Dry Scalp Causes and Treatments

What to do about it and when to call the healthcare provider

An itchy, dry, flaky scalp is a common complaint. A frequent cause of it is a condition called seborrheic dermatitis, also called seborrheic eczema, dandruff, or, in babies, cradle cap. It's not contagious, it doesn't indicate poor hygiene, and it doesn't cause serious damage to your hair or scalp.

The severity of seborrheic dermatitis varies from mild flaking and a little itchiness to an intense itch and thick, greasy scales encasing the hair. Treatment is often topical and may consist of over-the-counter (OTC) or prescription lotions or shampoos.

Dandruff flakes on a man's shoulder close up
AndreyPopov / Getty Images


Not everyone with seborrheic dermatitis will have symptoms, but many people with it have flaking and/or itching.


At its mildest, this condition may just cause very small, thin flakes. When more severe, the flakes can be thicker, and are often yellowish or greasy as well.

If you have silvery scales on your scalp, it may be from an overlap with psoriasis, a condition sometimes referred to as sebopsoriasis.


Seborrheic dermatitis may or may not be itchy. When it does itch, it can be mild or intense. Some people say the itch bothers them the most at night, and some may wake up scratching.

Irritated, itchy skin may also be red, even if you haven't scratched it.

Other Areas

This rash can actually affect many areas other than the scalp, especially those that have a lot of sebaceous glands, including:

  • Over the eyebrows
  • Between the eyebrows
  • Sides of the nose
  • Chest
  • Groin

Rare, Life-Threatening Complication

In rare cases, seborrheic dermatitis can be widespread and affect the majority of the skin's surface. This is called erythroderma, and it's a severe, potentially life-threatening condition. Erythroderma is more common in people with compromised immune systems, such as from HIV/AIDS.

Seborrheic dermatitis on the scalp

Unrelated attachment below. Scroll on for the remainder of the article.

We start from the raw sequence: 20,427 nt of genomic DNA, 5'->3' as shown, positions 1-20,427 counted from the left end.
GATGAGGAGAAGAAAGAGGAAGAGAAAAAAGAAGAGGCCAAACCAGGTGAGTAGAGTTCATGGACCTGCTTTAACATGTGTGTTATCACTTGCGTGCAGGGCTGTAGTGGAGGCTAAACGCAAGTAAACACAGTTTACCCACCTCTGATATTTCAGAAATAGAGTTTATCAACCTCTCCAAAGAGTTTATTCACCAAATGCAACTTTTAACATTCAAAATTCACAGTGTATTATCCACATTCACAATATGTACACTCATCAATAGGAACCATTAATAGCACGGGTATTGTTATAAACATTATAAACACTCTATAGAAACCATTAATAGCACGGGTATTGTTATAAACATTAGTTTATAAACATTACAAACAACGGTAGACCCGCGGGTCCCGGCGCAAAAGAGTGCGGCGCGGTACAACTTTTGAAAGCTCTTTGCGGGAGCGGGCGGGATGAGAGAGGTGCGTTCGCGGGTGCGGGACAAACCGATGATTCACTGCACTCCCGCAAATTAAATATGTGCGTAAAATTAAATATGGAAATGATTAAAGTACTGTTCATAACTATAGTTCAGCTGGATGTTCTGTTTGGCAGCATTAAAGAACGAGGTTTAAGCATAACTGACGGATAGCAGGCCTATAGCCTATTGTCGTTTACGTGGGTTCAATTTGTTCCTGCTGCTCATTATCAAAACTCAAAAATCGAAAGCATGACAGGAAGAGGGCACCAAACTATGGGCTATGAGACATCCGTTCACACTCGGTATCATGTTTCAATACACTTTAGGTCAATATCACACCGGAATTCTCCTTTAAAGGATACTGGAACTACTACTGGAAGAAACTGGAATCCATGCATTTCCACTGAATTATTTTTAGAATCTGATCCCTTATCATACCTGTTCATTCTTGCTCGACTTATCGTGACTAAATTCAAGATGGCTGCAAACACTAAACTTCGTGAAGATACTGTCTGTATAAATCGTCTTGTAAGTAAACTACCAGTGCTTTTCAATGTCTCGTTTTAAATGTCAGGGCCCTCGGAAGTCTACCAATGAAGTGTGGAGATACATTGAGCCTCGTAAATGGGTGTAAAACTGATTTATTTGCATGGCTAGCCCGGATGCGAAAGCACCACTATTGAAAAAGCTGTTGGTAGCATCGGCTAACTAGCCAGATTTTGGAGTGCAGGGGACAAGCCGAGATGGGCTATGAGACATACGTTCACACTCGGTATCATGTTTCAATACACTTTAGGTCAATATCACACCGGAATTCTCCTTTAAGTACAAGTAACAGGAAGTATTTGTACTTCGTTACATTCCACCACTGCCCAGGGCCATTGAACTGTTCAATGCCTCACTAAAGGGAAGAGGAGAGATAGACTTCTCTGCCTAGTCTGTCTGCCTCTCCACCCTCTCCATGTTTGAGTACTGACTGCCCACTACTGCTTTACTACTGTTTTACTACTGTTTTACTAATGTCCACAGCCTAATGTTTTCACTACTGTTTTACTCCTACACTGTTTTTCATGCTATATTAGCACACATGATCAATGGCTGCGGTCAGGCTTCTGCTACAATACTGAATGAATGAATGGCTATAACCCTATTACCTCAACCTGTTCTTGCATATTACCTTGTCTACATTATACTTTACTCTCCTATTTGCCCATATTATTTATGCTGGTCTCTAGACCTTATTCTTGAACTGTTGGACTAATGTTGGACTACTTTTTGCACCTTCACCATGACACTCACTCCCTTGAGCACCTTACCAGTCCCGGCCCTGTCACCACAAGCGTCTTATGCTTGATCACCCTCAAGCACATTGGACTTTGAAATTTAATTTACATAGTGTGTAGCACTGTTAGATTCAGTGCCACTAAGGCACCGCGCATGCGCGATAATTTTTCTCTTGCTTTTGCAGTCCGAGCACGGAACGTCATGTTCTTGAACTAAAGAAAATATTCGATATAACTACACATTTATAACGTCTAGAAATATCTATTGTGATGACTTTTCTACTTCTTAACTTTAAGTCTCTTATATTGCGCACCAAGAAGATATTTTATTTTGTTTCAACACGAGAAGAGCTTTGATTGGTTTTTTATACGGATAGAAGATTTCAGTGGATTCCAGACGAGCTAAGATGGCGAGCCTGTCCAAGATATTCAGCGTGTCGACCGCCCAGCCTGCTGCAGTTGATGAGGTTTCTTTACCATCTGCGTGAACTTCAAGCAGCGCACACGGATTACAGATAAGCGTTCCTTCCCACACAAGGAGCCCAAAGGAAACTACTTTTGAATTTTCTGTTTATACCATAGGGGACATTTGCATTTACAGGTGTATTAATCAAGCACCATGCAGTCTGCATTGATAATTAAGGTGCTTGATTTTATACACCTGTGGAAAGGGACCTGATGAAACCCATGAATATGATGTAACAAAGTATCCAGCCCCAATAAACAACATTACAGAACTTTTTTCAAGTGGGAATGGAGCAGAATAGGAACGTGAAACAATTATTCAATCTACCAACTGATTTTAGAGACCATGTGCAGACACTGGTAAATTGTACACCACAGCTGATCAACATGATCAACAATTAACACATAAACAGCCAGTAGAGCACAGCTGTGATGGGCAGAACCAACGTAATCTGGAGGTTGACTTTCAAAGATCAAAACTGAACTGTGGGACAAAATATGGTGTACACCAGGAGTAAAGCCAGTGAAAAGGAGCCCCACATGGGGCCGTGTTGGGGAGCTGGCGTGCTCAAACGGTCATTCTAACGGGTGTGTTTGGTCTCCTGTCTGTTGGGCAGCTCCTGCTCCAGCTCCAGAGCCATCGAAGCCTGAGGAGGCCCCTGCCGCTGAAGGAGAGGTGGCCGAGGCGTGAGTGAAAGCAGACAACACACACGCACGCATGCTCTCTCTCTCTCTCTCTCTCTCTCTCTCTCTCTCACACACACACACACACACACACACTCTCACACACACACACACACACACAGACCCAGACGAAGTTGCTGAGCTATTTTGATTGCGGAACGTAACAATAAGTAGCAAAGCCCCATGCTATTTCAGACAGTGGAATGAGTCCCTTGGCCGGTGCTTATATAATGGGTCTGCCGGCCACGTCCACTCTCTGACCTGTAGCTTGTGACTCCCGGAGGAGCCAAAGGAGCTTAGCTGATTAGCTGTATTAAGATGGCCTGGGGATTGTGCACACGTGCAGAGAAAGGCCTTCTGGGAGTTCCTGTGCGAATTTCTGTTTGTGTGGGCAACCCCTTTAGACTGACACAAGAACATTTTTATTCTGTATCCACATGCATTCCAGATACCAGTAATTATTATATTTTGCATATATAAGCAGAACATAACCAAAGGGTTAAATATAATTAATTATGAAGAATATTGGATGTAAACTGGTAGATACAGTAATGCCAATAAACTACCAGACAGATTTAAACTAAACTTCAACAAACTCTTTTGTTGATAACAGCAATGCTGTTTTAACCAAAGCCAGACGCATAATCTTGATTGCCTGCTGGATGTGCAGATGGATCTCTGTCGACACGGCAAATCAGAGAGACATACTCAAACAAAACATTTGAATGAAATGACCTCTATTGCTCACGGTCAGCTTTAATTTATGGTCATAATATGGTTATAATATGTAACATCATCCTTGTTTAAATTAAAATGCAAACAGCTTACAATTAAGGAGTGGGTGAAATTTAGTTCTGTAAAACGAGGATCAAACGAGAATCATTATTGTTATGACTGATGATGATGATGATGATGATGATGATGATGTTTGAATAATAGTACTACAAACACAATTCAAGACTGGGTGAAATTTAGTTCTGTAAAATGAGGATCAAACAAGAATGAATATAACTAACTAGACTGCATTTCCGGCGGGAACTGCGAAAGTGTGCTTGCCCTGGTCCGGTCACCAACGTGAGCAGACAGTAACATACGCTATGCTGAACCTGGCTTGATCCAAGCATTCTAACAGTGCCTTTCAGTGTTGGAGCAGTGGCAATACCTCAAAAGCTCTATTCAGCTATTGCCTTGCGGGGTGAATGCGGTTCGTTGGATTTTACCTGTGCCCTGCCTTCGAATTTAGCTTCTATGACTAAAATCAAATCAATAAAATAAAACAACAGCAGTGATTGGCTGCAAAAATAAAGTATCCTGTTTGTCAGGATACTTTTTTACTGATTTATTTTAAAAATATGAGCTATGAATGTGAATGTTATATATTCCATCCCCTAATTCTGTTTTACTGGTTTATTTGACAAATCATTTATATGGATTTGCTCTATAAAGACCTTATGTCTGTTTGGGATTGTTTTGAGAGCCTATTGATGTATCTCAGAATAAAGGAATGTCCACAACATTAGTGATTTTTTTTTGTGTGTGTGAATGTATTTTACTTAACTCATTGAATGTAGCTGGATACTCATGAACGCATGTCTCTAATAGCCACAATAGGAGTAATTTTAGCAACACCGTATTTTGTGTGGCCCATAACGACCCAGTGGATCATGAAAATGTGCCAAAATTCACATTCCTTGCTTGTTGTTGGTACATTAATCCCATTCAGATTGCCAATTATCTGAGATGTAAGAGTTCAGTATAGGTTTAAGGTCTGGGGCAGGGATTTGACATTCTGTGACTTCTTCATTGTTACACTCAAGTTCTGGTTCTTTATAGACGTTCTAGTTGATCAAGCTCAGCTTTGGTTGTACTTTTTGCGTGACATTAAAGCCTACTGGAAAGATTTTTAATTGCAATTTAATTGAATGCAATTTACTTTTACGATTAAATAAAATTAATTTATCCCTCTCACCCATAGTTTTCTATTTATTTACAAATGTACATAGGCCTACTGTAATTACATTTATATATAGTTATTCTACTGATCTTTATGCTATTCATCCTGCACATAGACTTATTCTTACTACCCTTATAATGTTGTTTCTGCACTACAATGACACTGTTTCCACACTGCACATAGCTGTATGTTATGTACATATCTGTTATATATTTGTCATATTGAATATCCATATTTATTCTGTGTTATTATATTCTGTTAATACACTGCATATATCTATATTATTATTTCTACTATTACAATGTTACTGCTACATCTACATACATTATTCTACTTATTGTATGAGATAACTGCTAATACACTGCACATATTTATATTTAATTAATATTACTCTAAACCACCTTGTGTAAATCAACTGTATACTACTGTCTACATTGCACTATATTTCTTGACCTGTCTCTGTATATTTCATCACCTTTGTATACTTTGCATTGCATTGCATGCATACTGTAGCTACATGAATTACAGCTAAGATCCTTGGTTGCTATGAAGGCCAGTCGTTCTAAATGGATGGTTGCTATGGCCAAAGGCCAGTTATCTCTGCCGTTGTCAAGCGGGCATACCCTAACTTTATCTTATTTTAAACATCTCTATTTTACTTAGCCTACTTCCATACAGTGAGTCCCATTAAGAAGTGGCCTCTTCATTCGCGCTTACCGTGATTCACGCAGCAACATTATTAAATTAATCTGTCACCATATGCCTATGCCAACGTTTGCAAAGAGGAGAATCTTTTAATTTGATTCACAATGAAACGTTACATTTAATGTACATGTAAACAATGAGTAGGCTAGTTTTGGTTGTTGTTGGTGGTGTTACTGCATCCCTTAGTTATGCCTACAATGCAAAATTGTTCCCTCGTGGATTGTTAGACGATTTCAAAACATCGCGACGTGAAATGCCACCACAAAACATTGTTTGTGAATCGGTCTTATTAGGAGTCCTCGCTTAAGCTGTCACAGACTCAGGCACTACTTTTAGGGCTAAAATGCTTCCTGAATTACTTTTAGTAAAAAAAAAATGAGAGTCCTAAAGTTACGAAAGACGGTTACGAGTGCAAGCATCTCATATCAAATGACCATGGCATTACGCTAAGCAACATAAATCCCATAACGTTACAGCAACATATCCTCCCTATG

DermNet / CC BY-NC-ND


Seborrheic dermatitis has many possible causes and triggers. Among the causes are:

  • Overgrowth of Malassezia yeast, which may trigger skin inflammation
  • Overactivity of sebaceous glands, leading to oily skin and possibly skin inflammation
  • Increased levels of androgen hormones
  • Immune system defects
  • High levels of stress
  • Nutritional deficiencies involving vitamin B2 (riboflavin), B6 (pyridoxine), niacin, and zinc
  • Genetics

Certain factors can trigger flare-ups of this condition, such as:

  • Alcohol-based skin products
  • Cold, dry air
  • History of rosacea, acne, psoriasis, or other skin conditions

When to See a Healthcare Provider

If you haven't been previously diagnosed with or treated for sebhorreic dermatitis or any other skin condition, you should see your practitioner about an itchy, dry scalp if your symptoms:

  • Are severe
  • Impact your sleep or daily life
  • Spread beyond your scalp
  • Aren't improving with OTC treatments

If you're already being treated for it, you should talk to your healthcare provider if your symptoms:

  • Get worse
  • Flare up after being under control for a while


You have a lot of treatment options for seborrheic dermatitis. The first one many people turn to is OTC dandruff shampoos. Look for ones that contain ingredients that may help address the underlying cause(s) of the condition, including:

  • Zinc/pyrithione zinc: Believed to have beneficial effects on nutritional deficiency, fungus, inflammation, androgen hormones, immune function, and important cellular processes
  • Ketoconazole: An anti-fungal medicine that may kill Malassezia yeast
  • Selenium: Has anti-fungal properties that may kill Malassezia yeast